"A kid who has a good relationship with their parents is, hopefully, more likely to let their parent know if someone is mistreating them," he said.
Here's another one of those experts on what having a husband or father in the home does to deter violence: "There is no effect in the home."
So the actual lesson of the social science is not that marriage is the solution to violence against women, but that cultivating nonviolence, trust and open communication in our relationships -- and in men -- really matters. Having these things in place with even one parent or trusted adult can make a world of difference to a survivor of abuse. But the way that Wilcox and Fretwell Wilson frame this information is dangerously misleading.
Being legally married to a woman does not mean that a man will not violently abuse her. Being the biological father of a child does not mean that a father will not violently abuse that child. And in situations in which the woman or child is victimized by someone other than the husband or father in their lives, they generally will not disclose this abuse to a person -- husband or father or not -- whom they don't trust or feel safe around. We know all of this because we see it happen. Again and again and again and too many times again.That this point need be articulated as a corrective to a piece run in a national newspaper is embarrassing and terrible for all of us.
And rather than abuse being contingent on women's decision to marry or not marry, these findings boil down to the most obvious point imaginable: Men who are not abusive do not abuse women. But abusive men will abuse women regardless of the nature of the relationship. Abusive men abuse women they are married to. Abusive men abuse women they are dating. Abusive men abuse women they do not know. The problem is not unmarried women. The problem is abusive men.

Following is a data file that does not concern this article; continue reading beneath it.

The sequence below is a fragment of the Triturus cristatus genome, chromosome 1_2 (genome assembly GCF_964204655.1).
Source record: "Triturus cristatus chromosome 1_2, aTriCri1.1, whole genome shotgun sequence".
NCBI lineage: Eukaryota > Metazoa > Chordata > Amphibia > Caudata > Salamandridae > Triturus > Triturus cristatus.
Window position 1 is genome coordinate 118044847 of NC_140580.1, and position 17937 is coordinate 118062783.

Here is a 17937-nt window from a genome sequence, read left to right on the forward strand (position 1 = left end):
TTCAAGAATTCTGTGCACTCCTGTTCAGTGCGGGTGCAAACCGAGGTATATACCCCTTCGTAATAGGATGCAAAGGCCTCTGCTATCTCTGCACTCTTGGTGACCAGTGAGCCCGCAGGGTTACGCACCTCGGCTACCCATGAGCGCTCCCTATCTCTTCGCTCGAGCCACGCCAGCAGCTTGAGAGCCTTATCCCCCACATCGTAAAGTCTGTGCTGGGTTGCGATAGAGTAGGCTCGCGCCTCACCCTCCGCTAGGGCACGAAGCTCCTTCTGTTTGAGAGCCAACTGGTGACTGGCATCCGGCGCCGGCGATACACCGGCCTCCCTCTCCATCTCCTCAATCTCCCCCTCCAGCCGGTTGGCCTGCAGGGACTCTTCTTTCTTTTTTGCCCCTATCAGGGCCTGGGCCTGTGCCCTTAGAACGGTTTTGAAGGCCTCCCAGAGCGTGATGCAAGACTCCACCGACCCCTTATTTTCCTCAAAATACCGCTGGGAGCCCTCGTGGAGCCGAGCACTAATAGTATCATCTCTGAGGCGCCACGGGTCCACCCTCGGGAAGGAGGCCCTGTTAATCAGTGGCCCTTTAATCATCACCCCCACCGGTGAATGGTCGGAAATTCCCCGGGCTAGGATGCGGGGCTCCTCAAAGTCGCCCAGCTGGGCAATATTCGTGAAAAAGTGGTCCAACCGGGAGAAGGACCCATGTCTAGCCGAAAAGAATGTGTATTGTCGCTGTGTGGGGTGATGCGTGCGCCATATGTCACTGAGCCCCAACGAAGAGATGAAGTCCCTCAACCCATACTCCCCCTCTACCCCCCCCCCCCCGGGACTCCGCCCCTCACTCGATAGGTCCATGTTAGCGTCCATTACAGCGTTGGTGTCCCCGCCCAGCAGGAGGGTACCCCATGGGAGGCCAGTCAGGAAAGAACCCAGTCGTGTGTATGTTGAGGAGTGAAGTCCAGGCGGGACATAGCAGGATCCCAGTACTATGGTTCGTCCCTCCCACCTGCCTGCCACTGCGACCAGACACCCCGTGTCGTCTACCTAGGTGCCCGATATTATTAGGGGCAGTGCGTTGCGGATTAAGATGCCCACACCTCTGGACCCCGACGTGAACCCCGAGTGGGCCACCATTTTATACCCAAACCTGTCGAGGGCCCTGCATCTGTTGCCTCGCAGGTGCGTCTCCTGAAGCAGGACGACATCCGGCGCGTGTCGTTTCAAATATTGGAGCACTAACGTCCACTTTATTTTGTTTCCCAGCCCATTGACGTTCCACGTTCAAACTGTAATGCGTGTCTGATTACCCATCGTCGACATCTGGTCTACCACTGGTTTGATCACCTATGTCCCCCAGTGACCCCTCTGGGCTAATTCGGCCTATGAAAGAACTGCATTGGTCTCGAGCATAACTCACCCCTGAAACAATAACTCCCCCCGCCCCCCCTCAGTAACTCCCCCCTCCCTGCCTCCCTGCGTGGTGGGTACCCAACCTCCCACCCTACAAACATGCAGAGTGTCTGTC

Wilcox and Fretwell Wilson also present the social science they've based their argument on in a total vacuum -- without mentioning any of other factors that the research they cite takes into heavy consideration -- in the service of making a bullshit argument about marriage being the salve to heal all of our social and political wounds. And even if it were true (it is not true) that marriage on its own was a magic remedy when it comes to violence against women, wouldn't we feel compelled to ask additional questions to ensure that women and children in all kinds of relationships have access to the same safety and bodily autonomy? Wouldn't we want to do that instead of just suggesting that everyone get married and stop having babies outside of marriage if they don't want to get raped? Isn't this just slightly more palatable than placing the blame for violence against women on the shoulders of the women who lose their lives every single day because of it?
The editors at the Washington Post clearly thought the headline needed some work, but everything in this wildly misleading and misogynistic shit heap also needs to be cut. Well, except this line:
Marriage is no panacea when it comes to male violence.
That line can stay.